Sow black bear helps one of her 4 cubs across the road in northwestern Connecticut.
Sow black bear helps one of her 4 cubs across the road in northwestern Connecticut.

A video of a black bear sow and her four cubs crossing a busy Connecticut road has called attention to an annual event: The emergence of bears from hibernation. Spring weather has awoken the bears from their winter hibernation, claims the Register Citizen. In the past few weeks, a number of bruins have been spotted in backyards in Litchfield County. “That’s the key to why they’re in the yard-easy access to food,” said Will Healey from the Connecticut Department of Environmental Protection Agency’s Wildlife Division. “This is certainly the time of year that people are having sightings. People are used to them, but it’s still important to remember how to live with black bears.”

Bears emerging from hibernation are hungry, and directly or indirectly feeding them should be avoided. “The worst thing you can do is intentionally feed a bear,” Healey said. Leaving food in the yard for bears is a direct approach, while indirect feeding comes from having suet or bird seed in a backyard. Torrington, Connecticut, resident Brenda Wilson encountered a bear in November as it was headed for its winter nap. “I thought it was safe to put a suet feeder out,” she said. “But one night I heard a noise and there was a black bear at the feeder.” The same rule applies when bears emerge in the spring.

Trash cans and grills are other indirect ways citizens indirectly feed bears. Suburban farmers with chickens, beehives, or fruit trees should equally exhibit caution. The DEEP says about 370 bear sightings have been reported in Connecticut so far in 2021. With so many sightings, they’ve devoted a webpage to black bears.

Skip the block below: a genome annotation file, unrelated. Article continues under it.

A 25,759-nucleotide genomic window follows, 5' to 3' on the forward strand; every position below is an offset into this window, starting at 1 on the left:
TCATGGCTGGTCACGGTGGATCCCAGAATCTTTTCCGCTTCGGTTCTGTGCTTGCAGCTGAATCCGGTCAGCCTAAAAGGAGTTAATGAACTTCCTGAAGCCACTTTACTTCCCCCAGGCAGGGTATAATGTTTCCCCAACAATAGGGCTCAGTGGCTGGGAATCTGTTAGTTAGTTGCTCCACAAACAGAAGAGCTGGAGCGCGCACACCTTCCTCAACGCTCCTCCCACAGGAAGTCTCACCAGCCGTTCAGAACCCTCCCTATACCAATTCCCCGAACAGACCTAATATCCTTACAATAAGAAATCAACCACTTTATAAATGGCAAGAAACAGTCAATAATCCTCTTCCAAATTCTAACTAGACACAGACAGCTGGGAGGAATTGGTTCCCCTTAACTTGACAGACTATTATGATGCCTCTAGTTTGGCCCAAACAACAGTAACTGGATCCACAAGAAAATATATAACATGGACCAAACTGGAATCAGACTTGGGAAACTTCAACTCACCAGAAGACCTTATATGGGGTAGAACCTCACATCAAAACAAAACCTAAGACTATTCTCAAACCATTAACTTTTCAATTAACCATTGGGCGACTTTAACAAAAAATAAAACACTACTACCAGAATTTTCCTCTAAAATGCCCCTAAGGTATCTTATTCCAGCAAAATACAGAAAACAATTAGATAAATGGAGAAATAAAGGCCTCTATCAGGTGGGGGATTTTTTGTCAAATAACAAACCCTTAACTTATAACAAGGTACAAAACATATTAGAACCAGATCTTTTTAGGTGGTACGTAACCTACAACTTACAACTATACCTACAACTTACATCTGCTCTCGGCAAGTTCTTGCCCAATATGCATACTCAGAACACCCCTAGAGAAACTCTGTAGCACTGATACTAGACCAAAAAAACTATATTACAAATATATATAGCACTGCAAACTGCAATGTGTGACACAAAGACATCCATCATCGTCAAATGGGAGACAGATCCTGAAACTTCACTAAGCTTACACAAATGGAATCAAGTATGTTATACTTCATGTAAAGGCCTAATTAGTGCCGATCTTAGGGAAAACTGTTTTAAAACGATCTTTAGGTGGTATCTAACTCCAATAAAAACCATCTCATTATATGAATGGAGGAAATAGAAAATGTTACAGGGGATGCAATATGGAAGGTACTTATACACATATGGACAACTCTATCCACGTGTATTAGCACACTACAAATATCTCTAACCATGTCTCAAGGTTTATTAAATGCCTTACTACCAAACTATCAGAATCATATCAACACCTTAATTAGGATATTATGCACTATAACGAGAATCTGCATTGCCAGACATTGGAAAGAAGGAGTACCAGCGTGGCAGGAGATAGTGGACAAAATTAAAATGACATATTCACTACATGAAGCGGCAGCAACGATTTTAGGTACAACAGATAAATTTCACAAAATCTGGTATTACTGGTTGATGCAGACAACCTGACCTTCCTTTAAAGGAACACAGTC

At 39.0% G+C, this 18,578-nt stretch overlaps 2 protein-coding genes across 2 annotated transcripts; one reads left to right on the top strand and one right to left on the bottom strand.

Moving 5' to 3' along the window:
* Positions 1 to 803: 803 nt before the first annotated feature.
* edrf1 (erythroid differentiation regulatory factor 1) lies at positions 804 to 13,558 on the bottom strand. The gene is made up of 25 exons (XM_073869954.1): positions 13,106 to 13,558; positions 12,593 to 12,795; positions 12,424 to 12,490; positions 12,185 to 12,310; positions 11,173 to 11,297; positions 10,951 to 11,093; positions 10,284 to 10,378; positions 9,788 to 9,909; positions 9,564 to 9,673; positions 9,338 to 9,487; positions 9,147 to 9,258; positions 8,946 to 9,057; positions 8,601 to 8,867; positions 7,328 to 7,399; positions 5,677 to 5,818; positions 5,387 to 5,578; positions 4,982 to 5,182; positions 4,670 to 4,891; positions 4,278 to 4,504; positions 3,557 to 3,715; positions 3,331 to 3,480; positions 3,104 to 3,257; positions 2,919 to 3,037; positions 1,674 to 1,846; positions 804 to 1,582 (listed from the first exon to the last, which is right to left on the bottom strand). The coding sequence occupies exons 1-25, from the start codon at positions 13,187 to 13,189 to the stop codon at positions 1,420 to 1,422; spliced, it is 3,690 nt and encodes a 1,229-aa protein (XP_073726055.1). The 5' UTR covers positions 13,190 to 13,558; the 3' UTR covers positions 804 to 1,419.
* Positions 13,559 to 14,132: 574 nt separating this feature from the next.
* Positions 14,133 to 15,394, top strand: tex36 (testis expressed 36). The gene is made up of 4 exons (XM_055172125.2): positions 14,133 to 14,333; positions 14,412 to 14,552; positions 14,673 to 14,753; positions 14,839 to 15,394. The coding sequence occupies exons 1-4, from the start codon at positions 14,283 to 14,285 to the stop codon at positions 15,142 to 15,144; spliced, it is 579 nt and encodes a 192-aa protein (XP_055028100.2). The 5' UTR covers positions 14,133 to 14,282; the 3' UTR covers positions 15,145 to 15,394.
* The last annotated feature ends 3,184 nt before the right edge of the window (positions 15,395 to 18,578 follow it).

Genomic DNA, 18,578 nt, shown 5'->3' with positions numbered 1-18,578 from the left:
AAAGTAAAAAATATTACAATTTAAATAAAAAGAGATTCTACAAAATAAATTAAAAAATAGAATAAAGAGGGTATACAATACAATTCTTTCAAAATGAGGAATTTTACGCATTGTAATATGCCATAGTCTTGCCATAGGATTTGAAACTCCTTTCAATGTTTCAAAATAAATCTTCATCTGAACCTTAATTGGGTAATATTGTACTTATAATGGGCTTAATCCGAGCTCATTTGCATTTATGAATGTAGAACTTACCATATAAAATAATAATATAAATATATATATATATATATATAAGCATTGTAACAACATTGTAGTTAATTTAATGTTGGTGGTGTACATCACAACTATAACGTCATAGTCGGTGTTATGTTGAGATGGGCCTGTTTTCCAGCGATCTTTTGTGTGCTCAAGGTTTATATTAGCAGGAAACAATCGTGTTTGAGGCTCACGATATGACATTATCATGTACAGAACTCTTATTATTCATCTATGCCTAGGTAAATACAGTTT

This video by the DEEP illustrates what to do. “Keep your dog leashed up when you’re in the woods,” Healey said. “That’s the best rule of thumb. People trust their dogs and let them run loose, but there’s been a significant number of incidents involving people coming across bears (in the woods) over the years, and any altercation has been precipitated by a dog encountering a bear. A bear with cubs that comes across a dog in the woods, they’re going to defend those cubs. If you keep the dog on a leash in the woods, it’s a great way to keep them safe.”

Back to the momma bear crossing the road: The Winchester Police Department told Klove News, “The weather is getting nicer and the wildlife is coming out to play. Please use caution while driving and avoid interacting with these animals.”